Meanwhile, a self-driving shuttle is already ferrying visitors to the Landesgartenschau horticultural show in Lindau. So we are also moving in the right direction and building momentum in Europe. It’s fitting that the German government just passed a new law on automated driving at the end of May, with the objective of establishing these innovative technologies, functions and services even more swiftly here in Germany.

Q. To further boost the progress of automated driving, is collaboration with manufacturers now becoming even more important? In which areas is Knorr-Bremse cooperating particularly closely?

A. Highly complex technical innovations such as automated driving lend themselves particularly well to close cooperation in a spirit of partnership. The manufacturers contribute their vehicle expertise, and we take care of all aspects of vehicle dynamics, i.e. the brake and steering actuators and truck motion control.

Other cooperation partners in turn supply software components incorporating artificial intelligence or the necessary electronic hardware. This broad spectrum of collaboration gives rise to alliances that are advancing the concept of automated driving with great dedication.

Q. What factors will determine how quickly major truck fleet operators deploy advanced driver assistance systems or even automated trucks?

A. The most important decision criterion for trucking companies is the total cost of ownership (TCO) of a truck over its entire service life. As such, truck operators always consider whether investing in a new technology will be lucrative for them, whether it will increase the profitability and efficiency of a commercial vehicle. This will be the case, for example, if using new technologies reduces fuel and/or labor costs, or if expensive downtime and empty runs can be avoided. And this is precisely where automation brings significant cost savings.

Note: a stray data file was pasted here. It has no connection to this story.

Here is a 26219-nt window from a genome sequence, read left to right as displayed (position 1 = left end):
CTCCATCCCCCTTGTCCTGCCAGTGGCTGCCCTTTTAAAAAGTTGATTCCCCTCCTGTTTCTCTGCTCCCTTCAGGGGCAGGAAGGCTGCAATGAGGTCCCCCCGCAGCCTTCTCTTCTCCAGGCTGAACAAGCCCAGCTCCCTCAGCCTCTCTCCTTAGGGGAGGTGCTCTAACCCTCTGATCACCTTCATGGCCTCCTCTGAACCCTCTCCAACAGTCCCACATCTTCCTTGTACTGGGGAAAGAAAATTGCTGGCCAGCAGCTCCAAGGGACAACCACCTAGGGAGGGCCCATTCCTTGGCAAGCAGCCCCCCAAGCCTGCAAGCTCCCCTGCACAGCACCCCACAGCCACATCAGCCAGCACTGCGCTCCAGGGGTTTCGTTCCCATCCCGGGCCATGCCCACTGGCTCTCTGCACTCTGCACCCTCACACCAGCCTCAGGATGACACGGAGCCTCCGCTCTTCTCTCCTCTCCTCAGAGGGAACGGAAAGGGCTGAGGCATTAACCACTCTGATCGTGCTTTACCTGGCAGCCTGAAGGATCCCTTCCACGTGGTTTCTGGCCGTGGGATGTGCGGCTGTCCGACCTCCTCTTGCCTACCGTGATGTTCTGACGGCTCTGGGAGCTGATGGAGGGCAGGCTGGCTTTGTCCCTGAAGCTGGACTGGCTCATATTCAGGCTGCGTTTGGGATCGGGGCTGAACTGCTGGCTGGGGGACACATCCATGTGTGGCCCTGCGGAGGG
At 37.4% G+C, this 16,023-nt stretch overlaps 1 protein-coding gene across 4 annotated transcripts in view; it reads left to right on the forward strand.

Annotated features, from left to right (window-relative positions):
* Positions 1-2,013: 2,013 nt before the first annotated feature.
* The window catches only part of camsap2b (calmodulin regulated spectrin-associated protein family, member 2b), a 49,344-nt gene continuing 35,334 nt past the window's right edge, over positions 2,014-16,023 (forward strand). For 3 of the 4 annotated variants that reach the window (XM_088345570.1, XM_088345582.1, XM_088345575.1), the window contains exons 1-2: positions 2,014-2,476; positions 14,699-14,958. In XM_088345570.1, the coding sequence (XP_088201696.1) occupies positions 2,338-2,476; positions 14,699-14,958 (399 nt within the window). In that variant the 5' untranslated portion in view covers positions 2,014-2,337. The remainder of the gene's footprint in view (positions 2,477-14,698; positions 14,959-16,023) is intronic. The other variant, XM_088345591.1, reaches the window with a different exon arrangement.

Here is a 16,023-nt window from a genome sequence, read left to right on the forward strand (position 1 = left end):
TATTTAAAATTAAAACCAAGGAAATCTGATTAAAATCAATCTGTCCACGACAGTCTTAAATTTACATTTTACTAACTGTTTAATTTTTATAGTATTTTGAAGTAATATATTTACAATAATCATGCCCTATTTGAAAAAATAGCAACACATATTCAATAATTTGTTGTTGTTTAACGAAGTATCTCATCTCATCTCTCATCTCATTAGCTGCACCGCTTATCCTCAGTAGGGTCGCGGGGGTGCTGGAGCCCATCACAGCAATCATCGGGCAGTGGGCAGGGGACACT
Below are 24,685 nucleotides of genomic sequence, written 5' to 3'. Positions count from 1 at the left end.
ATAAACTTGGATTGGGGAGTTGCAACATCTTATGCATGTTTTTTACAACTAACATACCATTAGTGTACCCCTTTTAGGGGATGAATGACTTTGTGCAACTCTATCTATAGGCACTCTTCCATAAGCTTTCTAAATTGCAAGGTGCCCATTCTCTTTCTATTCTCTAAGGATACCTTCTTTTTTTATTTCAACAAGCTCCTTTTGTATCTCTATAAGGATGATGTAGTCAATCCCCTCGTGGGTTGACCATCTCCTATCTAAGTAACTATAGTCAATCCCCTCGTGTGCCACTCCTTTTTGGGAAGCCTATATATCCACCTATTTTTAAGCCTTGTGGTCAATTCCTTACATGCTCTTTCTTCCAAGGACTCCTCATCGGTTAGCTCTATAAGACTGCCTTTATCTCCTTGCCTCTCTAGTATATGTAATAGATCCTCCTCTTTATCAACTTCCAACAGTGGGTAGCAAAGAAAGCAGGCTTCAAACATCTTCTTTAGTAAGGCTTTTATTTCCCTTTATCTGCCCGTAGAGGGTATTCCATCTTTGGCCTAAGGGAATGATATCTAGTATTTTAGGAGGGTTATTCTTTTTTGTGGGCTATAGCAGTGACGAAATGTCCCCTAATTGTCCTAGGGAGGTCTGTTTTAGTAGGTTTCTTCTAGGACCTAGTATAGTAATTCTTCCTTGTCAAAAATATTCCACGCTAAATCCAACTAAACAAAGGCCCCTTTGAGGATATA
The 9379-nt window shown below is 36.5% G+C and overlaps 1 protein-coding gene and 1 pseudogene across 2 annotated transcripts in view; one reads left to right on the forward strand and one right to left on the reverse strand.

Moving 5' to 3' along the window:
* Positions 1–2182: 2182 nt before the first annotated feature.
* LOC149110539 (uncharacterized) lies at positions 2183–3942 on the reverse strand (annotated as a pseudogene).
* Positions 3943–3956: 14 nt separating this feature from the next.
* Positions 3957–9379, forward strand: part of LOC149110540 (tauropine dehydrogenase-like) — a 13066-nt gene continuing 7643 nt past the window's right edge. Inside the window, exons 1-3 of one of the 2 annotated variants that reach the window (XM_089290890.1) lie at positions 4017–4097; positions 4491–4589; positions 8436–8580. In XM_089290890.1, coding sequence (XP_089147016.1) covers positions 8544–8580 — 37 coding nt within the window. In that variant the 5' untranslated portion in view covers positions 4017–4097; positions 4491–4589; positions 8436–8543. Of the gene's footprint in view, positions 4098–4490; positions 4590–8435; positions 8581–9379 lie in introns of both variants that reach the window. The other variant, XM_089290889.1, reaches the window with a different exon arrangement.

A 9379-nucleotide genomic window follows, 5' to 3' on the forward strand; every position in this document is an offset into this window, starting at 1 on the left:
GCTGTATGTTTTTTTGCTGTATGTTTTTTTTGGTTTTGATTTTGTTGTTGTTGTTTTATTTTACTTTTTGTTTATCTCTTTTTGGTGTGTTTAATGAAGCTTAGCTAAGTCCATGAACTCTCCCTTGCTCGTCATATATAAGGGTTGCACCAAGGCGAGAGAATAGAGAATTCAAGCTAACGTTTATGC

At level 4 of automated driving, the truck could be operated without a driver on sections of road that have been approved for automated driving, such as motorways, with the driver then taking control of the truck again at the end of the approved section, for example at the highway exit.

The cost savings resulting from this use case illustrate the economic sense of investing in automated driving. In addition, the frequency of accidents falls when trucks are driven automatically, and automated commercial vehicles can be out on the road for longer without a break, since the need for mandatory driver rest periods is reduced.

Q. Alongside automated driving, how important will the growing use of driver assistance systems be?

A. On the road to automated driving, further advances in driver assistance systems with new functions will play a central role. We see very significant development potential here and are convinced that assistance systems will continue to gain acceptance. This applies to functions such as the turning assistant, which helps to mitigate a common cause of accidents involving pedestrians and cyclists.

We welcome the fact that this vital safety system is being made mandatory for new buses and trucks. With our retrofittable turning assistant ProFleet Assist+, manufacturers and trucking companies can also equip commercial vehicles that are already in use. But the market for other systems such as lane keeping and maneuvering assistants is also growing. To ensure we are well equipped for this development, we stepped up our steering strategy five years ago.

Q. Let’s talk “redundant system architecture”. What is this and why is it so significant?

A. Every automatically driven commercial vehicle needs a kind of technical safety buffer to enable it to continue driving safely in the event of a fault. This means that the systems must be doubly equipped, or “redundant”, so that they can compensate the failure of a safety-relevant component.